Scott Adams and why American capitalism kneels before a bigger God

Scott Adams and why American capitalism kneels before a bigger God
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Scott Adams makes something people have liked enough to buy and sell to other people. He has known from the start there are no guarantees. The minute people stop liking what he's making, or stop liking the artist making it, well, that's pretty much the end. After all, it's a free market. Supply meets demand, but when demand falls, suppliers fall, too – unless suppliers adjust.

Scott Adams seems incapable of adjusting. That may be due to age. He's 65. He's been drawing the "Dilbert" comic strip since the mid-1990s. His aesthetic is equally aged. Irony was a hot commodity three decades ago. Irony seems almost quaint by today's standard of earnestness. Failure to adjust to market tastes says more about Adams than his clients, which include the Post, the LA Times, and hundreds more dailies. After all, this is America. If anyone is always right in this country, it's the customer.

Irony, of course, is not why Adams' buyers are suddenly pulling out. Irony is merely a means by which to illustrate what’s happening to Adams outside the normal and, so far, immovable frame of understanding. This frame has somehow made Adams, the merchant of something, into a victim while newspapers nationwide, the customers of the merchant of something, are made into villains. Turns out capitalism kneels before a bigger God.

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Open the frame some more

Last week, Adams posted, in Eugene Robinson's words, "a disgustingly racist rant on YouTube, among other things claiming that Black Americans collectively are 'a hate group.'" By the weekend, Robinson reported, hundreds of newspapers that carried his strip for decades dropped him. That includes his syndicate, Andrews McMeel Universal. And that concludes Scott Adams. There is no "Dilbert" without syndication, at least not to the national scale needed to underwrite a lifestyle Adams is accustomed to after 30 years.

Unfortunately, Robinson gives credence in his latest opinion piece to the frame that has so far brought capitalism's already iffy reputation into greater iffiness. The columnist said Scott Adams has every "right to advise white people to 'get the hell away from Black people' – just as the media companies that published Adams' work have the right to get the hell away from him."

The point for Robinson is freedom of speech and association cut many ways, and he's not wrong. But sticking to this frame of understanding seems to lose something we'd benefit from seeing if we'd just open the frame some more.

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The business of America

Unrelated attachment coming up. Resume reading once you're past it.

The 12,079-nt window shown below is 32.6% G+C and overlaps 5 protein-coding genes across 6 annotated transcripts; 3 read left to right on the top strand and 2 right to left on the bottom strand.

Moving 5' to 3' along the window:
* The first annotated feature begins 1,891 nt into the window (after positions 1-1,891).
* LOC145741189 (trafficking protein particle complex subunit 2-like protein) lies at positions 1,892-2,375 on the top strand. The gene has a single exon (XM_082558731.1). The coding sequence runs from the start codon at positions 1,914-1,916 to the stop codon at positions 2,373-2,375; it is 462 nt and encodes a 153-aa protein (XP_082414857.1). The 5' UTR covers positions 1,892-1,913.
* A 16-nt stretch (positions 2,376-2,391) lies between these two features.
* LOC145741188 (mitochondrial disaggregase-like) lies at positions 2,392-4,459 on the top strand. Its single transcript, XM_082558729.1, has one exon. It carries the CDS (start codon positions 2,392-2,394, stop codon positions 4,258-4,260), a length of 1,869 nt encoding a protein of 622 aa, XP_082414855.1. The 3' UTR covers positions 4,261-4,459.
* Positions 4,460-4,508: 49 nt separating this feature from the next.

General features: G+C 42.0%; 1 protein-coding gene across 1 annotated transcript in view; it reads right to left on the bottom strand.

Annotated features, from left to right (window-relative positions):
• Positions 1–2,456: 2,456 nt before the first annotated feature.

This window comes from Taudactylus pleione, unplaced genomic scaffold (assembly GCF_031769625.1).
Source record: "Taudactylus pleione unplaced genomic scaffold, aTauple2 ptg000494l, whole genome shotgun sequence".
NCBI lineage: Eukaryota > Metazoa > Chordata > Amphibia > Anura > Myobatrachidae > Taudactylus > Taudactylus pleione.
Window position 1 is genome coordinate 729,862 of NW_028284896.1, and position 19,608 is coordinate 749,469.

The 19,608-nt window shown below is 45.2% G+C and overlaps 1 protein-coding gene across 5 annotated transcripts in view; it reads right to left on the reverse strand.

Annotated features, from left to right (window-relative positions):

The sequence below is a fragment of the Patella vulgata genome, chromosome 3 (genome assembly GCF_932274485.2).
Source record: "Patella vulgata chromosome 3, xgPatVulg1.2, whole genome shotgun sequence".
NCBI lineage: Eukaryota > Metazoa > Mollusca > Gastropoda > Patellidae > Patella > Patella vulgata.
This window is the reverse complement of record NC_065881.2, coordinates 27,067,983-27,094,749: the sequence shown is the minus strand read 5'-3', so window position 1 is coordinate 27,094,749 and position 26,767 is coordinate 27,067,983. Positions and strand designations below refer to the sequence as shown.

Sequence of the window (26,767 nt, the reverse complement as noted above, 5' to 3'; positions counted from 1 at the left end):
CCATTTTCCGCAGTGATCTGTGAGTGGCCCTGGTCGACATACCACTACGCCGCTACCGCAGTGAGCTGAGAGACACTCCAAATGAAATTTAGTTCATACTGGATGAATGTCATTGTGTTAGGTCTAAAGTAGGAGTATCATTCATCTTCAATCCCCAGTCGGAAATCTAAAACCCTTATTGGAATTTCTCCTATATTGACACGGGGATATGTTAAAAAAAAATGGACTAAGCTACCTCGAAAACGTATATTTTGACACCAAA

What is Adams really saying when he said: “My publisher for non-'Dilbert' books has canceled my upcoming book and the entire backlist. Still no disagreement about my point of view. My book agent canceled me too.”

For one thing, he's saying that's my ass.

For another, he's saying he's entitled to a counterpoint. He's saying the degree to which he's "canceled" should be proportional to the degree to which that counterpoint successfully persuades him he's a racist putz.

I'm inferring, obviously, but that's an awesome statement from a man who makes stuff for people to buy and sell to other people, underwriting a lifestyle Adams is accustomed to after 30 years. It's almost like capitalism is not the force that gives meaning to America and Americans. It's almost like capitalism itself is forced into meaning something that masks something else.

What something? It can be found in the "massive disagreement about his 'point of view,'" Robinson wrote, "which is a noxious stew of anti-Black bias, white nationalism and MAGA grievance-mongering." In brief, white power.

White power is the force that gives meaning to America and Americans. It is a force casting a shadow on capitalism itself. If that were not the case, Adams might be expected to say whoa my bad! He might be expected to adjust to the dynamic tastes of a dynamic marketplace where no one has the right to a handout, where everyone is expected to carry their own weight, where rugged individualist individuals, when facing hardship and the feeling of everyone being against them, ruggedly pull up their bootstraps (whatever those are) and get on with the business of America, which is doing business.

Not in Scott Adams' world

But all of the above is ridiculous. All of the above does not apply to a white man no matter how deep the wound in his foot. All of the above, I mean the ridiculousness of it, is why we can't talk about a racist putz as a racist as well as a putz but instead a representative in good faith in the debate over free speech, giving the class-act treatment to a man who's really the class clown.

We'd understand Adams for what he is if white power were not the force giving meaning to America and Americans. We'd understand Adams' behavior as his, completely, not anyone else's. We'd understand his losses are his own damn fault. We'd say, well, you know what they say, the customer is always right. Not in Scott Adams' world. Not in the world white power created.

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